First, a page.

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How One Singer With NMOSD Used Her Voice to Advocate for a Correct Diagnosis

I am grateful for my voice. When I sing, people listen.

“Turn that up!” my neighbors will call from their respective porches when they stand outside to hear me sing.

It was always this way. I grew up in a family of musicians and remember people asking me to sing, even from a young age. At one point when I was younger, I had the opportunity to sing on television and was elated to find so many people had enjoyed the performance.

Naturally, my music-forward upbringing led me to pursue a career in music. I began traveling with a 15-piece blues band and found my passion for performing carried far beyond touring professionally—I also line dance, sing karaoke and DJ for fun.

However, dancing looks different for me today than it did several years ago.

One night in 2015, I had just finished a karaoke set and made my way onto the dance floor for some line dancing. I noticed a feeling of pins and needles in my feet, which I rationalized as my shoes being the culprit behind the discomfort.

But the next morning, I found that walking was excruciating—like a burning snake was slithering up and down my legs.

I didn’t know it at the time, but as I resolved to visit the hospital, I had begun a years-long journey in which I’d need to use my gift—the power of my voice—in a new way: for self-advocacy.

Finding help and an initial diagnosis

Following my night of dancing, I went to the hospital where they gave me pain medicine, then sent me on my way. The medicine didn’t offer lasting help and the pain only intensified, so I returned to the hospital—where I received another quick treatment before being sent back home.

The next morning, I tried to get out of bed and hit the floor.

I had no feeling below the waist and my legs were unable to hold me up, so I called a friend to take me back to the hospital for the third time in two days.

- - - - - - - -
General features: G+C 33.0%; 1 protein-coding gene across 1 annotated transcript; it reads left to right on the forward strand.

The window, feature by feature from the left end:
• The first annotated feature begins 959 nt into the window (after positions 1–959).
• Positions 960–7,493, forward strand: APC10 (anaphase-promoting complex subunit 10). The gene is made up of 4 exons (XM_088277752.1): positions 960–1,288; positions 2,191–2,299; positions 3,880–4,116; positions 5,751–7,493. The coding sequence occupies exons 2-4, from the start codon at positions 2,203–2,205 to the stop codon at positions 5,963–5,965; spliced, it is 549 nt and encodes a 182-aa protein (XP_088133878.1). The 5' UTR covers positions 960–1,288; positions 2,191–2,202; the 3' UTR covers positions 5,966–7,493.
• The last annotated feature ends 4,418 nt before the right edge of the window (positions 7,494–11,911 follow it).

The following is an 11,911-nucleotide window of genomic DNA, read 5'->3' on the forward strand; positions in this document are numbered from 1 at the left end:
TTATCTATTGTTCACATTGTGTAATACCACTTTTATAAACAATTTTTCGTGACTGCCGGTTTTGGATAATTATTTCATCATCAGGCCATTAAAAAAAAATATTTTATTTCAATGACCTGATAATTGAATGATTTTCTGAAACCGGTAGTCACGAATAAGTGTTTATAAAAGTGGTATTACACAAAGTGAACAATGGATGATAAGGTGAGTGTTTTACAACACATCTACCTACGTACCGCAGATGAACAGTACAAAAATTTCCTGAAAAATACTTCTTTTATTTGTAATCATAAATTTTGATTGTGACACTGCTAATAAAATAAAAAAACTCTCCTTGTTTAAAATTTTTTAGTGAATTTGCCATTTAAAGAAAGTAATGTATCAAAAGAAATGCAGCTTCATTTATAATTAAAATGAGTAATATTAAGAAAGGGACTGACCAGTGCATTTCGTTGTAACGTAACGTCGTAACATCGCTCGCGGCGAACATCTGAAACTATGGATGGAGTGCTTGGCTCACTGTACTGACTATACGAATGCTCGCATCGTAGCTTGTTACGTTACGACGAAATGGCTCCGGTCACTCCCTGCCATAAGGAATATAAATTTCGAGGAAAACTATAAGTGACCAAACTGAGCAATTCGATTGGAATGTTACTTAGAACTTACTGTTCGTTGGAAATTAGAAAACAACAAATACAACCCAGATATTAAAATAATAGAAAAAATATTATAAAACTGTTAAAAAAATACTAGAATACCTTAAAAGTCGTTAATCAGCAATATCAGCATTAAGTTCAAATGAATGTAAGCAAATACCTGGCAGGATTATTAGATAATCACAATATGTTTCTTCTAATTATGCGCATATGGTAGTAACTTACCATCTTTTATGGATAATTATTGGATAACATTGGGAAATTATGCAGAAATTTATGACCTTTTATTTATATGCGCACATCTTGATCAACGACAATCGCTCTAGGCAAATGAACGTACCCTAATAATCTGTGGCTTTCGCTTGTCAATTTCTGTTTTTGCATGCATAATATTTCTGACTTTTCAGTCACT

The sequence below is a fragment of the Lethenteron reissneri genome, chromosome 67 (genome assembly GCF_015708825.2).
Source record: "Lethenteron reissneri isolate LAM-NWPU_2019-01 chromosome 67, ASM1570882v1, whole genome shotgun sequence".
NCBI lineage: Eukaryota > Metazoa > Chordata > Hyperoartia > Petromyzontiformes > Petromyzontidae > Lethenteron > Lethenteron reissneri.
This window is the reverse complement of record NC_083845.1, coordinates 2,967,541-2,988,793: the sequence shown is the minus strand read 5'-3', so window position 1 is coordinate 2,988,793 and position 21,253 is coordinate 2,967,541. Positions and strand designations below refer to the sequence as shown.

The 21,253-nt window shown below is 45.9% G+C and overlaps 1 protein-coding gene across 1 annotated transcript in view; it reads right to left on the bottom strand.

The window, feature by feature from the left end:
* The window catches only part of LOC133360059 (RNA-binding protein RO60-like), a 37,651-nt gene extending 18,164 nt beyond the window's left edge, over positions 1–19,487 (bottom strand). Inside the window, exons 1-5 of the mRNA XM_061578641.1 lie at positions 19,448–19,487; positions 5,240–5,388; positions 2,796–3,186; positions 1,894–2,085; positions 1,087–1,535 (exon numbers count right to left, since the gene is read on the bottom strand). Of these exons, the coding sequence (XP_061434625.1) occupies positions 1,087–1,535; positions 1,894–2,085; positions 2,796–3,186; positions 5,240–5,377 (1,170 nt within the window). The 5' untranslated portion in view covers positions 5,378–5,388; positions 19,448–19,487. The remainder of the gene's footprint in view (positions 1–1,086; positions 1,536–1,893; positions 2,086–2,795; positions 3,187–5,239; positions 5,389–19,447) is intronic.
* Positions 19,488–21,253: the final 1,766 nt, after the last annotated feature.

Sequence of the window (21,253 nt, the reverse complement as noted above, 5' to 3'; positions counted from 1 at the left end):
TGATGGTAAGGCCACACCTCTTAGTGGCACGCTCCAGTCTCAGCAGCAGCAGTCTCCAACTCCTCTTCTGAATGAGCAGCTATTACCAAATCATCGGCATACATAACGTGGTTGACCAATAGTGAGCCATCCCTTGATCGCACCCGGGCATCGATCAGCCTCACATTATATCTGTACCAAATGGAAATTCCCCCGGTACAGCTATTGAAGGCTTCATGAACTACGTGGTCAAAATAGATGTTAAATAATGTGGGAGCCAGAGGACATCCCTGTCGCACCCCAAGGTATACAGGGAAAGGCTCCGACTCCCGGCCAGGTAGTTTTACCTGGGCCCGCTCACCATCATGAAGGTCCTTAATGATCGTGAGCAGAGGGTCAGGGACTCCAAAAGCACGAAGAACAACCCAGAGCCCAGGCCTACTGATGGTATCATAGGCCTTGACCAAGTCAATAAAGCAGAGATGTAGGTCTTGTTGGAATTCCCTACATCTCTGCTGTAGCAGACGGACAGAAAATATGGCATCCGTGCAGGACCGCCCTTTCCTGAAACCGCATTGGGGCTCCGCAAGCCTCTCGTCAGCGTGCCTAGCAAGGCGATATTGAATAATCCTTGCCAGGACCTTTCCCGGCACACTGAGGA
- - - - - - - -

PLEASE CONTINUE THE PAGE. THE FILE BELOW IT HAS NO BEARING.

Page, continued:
I spent 8 long hours in the emergency room that day before I was finally admitted to the hospital. The doctors ran test after inconclusive test.

I was ultimately given a lumbar test that finally provided some direction: I was diagnosed with transverse myelitis (TM), a condition characterized by inflammation of the spinal cord.

I had never heard of TM before, so I immediately conducted research of my own. I began by listening to the voices of others. After a week in the hospital and another 28 days in rehab with the internet for company, I watched YouTube videos and read stories of other patients with TM trying to learn about the condition.

While I was looking through other patients’ stories, I stumbled across a news clip. In the clip, a news anchor interviewed a woman about a rare disease her son lived with, and I instantly saw myself in the son’s experiences—one day, the son got out of bed just to fall to the floor, exactly like what happened to me.

I watched the video over and over again, sending it to my sisters and the rest of my family, exclaiming, “This is what happened to me!”

The story linked to additional resources, which I pursued. I spoke with my own doctors about what I had found, using my voice and research to advocate for my health and reached out for more information. I requested to be referred to new neurologists who conducted additional testing.